Youth Igniting Change — Youth are a powerful force to bring about change to a community. Often change comes about by youth asking the question “why?” and planting the seed to make others in the community think progressively to improve society and policies. What are youth doing to positively change your community? How is change brought about?
Please submit your photo by 1 November 2011, online at: Photo Contest/Contest Entry Form.html. Photos may be in jpeg, bmp, or gif format. Your submission must include a short caption that provides the necessary background to understand the meaning of the photo. The caption can be submitted in Arabic, English, French, Russian, or Spanish, and can be no longer than 100 words.
Rules and Regulations
Each participant can submit only one photo per category to the contest and may not enter duplicate photos (i.e. enter the same photo to each category). A person who violates this regulation will become automatically ineligible. By submitting a photo to the contest, the participant consents to publication of his/her original work and photos must not be previously published. Participants must be no younger than 18 and no older than 35 years old before 1 November 2011. Participants are welcome from all parts of the world – where democracy is limited, transitioning, or established.

August 2011 – Launch of the Essay Contest
November 1, 2011 – DEADLINE!
December 1, 2011 – Announcement of 15 semi-finalists (five from each of three categories), and open online voting to select three finalists (one from each category).
December 15, 2011 – Three finalists announced
Review Process
Each category will have its own regionally balanced review committee that will be comprised ofLeadership Board members and Democracy Ambassadors to determine the five semi-finalists. Photos will be evaluated based on:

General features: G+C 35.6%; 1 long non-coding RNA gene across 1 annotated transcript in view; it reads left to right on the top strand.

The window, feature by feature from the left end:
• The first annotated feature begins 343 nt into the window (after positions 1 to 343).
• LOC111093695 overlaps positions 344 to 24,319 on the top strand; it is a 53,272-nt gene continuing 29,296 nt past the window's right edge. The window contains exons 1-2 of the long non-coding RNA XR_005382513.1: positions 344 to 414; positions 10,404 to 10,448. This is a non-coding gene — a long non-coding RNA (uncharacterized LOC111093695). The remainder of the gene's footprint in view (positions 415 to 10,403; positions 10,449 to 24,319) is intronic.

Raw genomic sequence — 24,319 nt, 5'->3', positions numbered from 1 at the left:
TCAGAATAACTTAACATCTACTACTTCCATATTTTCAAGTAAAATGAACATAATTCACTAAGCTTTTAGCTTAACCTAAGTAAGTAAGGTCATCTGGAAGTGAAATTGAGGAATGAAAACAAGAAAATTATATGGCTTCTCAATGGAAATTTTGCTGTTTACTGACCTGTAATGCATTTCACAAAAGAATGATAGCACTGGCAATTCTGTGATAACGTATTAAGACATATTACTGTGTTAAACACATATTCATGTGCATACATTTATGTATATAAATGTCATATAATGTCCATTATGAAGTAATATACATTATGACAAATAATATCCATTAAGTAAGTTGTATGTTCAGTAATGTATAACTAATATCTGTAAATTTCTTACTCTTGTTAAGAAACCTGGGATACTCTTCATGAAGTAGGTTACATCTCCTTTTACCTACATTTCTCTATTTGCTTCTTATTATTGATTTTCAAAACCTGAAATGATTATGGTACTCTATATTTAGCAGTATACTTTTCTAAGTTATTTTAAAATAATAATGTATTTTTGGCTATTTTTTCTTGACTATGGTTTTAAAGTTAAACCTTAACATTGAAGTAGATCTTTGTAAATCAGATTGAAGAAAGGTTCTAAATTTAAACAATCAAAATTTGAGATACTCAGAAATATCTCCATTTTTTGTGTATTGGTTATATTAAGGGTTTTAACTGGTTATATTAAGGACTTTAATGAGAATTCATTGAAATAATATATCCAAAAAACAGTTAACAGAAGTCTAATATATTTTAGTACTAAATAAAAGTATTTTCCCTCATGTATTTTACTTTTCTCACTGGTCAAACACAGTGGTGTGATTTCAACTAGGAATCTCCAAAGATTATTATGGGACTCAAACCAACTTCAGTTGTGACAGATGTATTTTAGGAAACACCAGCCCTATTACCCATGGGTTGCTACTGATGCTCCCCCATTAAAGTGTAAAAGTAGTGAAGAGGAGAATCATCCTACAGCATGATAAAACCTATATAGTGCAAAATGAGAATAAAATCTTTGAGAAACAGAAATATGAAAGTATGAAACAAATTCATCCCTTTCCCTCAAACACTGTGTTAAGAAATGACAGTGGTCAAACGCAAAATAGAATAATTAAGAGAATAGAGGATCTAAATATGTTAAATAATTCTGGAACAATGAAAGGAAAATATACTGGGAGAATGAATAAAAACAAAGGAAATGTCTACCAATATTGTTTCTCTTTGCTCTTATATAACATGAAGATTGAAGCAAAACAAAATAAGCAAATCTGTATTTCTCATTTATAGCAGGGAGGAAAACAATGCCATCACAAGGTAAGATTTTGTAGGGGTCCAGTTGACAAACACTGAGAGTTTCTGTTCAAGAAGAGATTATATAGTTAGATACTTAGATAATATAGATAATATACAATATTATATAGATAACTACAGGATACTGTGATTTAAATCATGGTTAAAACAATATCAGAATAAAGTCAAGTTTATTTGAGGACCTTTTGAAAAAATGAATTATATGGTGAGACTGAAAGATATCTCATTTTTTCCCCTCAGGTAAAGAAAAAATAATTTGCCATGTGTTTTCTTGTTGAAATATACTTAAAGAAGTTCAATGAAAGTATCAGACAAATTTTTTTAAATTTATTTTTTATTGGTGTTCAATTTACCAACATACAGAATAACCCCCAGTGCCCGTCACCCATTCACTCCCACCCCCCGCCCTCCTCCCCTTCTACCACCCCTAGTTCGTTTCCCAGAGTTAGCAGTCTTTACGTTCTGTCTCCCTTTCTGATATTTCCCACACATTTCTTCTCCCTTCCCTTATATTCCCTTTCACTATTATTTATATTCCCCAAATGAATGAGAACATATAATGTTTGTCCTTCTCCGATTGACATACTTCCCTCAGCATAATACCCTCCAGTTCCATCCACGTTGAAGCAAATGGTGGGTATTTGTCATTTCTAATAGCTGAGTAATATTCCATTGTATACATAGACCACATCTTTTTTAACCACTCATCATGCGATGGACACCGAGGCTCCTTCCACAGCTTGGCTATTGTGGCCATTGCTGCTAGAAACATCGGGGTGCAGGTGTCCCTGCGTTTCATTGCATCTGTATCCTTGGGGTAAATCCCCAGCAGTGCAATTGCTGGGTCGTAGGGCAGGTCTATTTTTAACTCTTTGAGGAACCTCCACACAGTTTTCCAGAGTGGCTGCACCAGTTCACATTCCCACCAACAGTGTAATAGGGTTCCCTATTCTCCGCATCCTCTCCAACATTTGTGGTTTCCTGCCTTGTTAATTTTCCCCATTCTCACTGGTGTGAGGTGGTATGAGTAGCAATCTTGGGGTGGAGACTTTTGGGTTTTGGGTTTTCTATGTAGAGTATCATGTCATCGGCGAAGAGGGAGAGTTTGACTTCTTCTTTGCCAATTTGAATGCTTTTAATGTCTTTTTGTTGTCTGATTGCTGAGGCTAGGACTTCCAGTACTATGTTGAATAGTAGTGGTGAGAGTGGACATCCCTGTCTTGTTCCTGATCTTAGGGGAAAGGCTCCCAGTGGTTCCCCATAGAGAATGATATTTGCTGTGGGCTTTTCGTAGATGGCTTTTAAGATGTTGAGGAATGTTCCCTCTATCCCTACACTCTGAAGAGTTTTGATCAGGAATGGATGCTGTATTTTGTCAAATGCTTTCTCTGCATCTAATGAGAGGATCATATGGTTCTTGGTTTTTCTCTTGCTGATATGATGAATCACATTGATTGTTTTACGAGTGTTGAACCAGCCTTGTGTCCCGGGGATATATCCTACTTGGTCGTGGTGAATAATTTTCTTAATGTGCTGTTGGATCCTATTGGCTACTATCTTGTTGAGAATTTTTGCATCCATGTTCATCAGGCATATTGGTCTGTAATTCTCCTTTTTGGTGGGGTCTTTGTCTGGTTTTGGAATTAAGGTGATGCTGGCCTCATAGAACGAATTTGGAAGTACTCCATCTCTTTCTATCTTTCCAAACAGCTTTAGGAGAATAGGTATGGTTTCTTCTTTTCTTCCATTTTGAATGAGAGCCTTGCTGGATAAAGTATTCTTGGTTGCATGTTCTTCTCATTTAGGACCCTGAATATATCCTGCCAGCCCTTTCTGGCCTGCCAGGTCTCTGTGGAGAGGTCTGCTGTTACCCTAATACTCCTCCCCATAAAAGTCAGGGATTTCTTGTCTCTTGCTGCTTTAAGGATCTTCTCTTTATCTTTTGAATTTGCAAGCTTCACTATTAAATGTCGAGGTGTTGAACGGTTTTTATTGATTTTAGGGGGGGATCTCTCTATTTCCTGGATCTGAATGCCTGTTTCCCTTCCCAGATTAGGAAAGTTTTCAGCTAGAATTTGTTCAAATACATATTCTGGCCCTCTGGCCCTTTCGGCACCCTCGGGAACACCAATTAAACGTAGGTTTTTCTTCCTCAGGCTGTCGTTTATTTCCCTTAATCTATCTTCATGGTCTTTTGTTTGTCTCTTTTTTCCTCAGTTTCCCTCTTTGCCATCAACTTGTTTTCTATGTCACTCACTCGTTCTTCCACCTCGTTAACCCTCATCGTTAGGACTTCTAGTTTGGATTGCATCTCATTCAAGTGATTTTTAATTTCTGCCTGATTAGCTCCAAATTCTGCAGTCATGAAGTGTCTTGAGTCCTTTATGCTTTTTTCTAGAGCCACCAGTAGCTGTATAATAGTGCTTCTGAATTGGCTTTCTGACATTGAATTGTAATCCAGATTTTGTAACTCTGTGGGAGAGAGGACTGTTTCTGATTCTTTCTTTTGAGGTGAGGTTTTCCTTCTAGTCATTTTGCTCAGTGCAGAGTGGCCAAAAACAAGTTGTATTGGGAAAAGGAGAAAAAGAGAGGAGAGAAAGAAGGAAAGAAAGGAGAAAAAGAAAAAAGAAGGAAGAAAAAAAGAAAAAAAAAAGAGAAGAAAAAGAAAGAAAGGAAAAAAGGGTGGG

Clarity—is it understandable what the picture is meant to capture and how it relates to the category; 
Creativity—is the concept of the photo original and capture democracy in a new light or bring a new understanding to it; 
Practicality—does the picture capture ideas or concepts that show how democracy can be applied and is applicable in diverse communities; and 
Message— does the picture communicate a meaningful and relevant message.
 The photos of the 15 semi-finalists will be posted online for open voting to determine three finalists in each category.
Finalists will be provided with sponsorship to cover their travel and other expenses to participate in the Seventh Assembly of the World Movement for Democracy in October 2012. (

The photos of the three finalists will be showcased on the World Youth Movement for Democracy and World Movement for Democracy Web sites, as well as at the Seventh Assembly. 
To submit an entry to the Photo Contest click here.
Help spread the Photo Contest announcement! A flier with full information can be found here.